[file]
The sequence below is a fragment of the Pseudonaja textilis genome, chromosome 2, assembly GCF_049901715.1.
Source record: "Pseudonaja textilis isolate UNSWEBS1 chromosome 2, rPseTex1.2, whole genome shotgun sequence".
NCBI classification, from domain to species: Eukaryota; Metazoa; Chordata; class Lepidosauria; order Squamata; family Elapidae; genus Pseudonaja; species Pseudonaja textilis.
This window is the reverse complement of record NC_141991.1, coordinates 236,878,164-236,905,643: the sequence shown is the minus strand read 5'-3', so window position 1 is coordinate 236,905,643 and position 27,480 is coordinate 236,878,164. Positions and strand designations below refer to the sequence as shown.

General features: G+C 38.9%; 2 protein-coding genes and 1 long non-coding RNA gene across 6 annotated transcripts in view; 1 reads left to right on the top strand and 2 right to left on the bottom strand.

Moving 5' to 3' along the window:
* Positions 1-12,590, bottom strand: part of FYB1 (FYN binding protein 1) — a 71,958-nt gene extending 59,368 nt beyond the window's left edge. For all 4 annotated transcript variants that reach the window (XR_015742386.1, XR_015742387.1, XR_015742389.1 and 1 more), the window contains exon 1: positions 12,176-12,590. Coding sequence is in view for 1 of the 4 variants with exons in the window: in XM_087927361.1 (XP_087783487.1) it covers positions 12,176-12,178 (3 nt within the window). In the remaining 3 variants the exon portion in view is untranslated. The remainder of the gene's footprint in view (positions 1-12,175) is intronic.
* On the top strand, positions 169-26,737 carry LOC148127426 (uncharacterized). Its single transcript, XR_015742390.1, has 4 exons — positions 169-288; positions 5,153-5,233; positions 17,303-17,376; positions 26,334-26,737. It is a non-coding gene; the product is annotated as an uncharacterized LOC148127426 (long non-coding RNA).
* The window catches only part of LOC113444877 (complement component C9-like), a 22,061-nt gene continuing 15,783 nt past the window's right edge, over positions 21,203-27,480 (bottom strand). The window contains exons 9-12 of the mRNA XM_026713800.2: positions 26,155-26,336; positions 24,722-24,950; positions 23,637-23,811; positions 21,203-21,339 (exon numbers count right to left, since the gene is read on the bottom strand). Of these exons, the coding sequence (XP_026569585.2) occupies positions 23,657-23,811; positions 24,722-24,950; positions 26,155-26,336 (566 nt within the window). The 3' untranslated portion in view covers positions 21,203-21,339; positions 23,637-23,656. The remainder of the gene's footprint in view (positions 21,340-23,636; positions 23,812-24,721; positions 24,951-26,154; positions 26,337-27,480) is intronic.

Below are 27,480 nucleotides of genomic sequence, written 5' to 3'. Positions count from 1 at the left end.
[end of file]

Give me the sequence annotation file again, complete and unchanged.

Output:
The sequence below is a fragment of the Pseudonaja textilis genome, chromosome 2, assembly GCF_049901715.1.
Source record: "Pseudonaja textilis isolate UNSWEBS1 chromosome 2, rPseTex1.2, whole genome shotgun sequence".
NCBI classification, from domain to species: Eukaryota; Metazoa; Chordata; class Lepidosauria; order Squamata; family Elapidae; genus Pseudonaja; species Pseudonaja textilis.
This window is the reverse complement of record NC_141991.1, coordinates 236,878,164-236,905,643: the sequence shown is the minus strand read 5'-3', so window position 1 is coordinate 236,905,643 and position 27,480 is coordinate 236,878,164. Positions and strand designations below refer to the sequence as shown.

General features: G+C 38.9%; 2 protein-coding genes and 1 long non-coding RNA gene across 6 annotated transcripts in view; 1 reads left to right on the top strand and 2 right to left on the bottom strand.

Moving 5' to 3' along the window:
* Positions 1-12,590, bottom strand: part of FYB1 (FYN binding protein 1) — a 71,958-nt gene extending 59,368 nt beyond the window's left edge. For all 4 annotated transcript variants that reach the window (XR_015742386.1, XR_015742387.1, XR_015742389.1 and 1 more), the window contains exon 1: positions 12,176-12,590. Coding sequence is in view for 1 of the 4 variants with exons in the window: in XM_087927361.1 (XP_087783487.1) it covers positions 12,176-12,178 (3 nt within the window). In the remaining 3 variants the exon portion in view is untranslated. The remainder of the gene's footprint in view (positions 1-12,175) is intronic.
* On the top strand, positions 169-26,737 carry LOC148127426 (uncharacterized). Its single transcript, XR_015742390.1, has 4 exons — positions 169-288; positions 5,153-5,233; positions 17,303-17,376; positions 26,334-26,737. It is a non-coding gene; the product is annotated as an uncharacterized LOC148127426 (long non-coding RNA).
* The window catches only part of LOC113444877 (complement component C9-like), a 22,061-nt gene continuing 15,783 nt past the window's right edge, over positions 21,203-27,480 (bottom strand). The window contains exons 9-12 of the mRNA XM_026713800.2: positions 26,155-26,336; positions 24,722-24,950; positions 23,637-23,811; positions 21,203-21,339 (exon numbers count right to left, since the gene is read on the bottom strand). Of these exons, the coding sequence (XP_026569585.2) occupies positions 23,657-23,811; positions 24,722-24,950; positions 26,155-26,336 (566 nt within the window). The 3' untranslated portion in view covers positions 21,203-21,339; positions 23,637-23,656. The remainder of the gene's footprint in view (positions 21,340-23,636; positions 23,812-24,721; positions 24,951-26,154; positions 26,337-27,480) is intronic.

Below are 27,480 nucleotides of genomic sequence, written 5' to 3'. Positions count from 1 at the left end.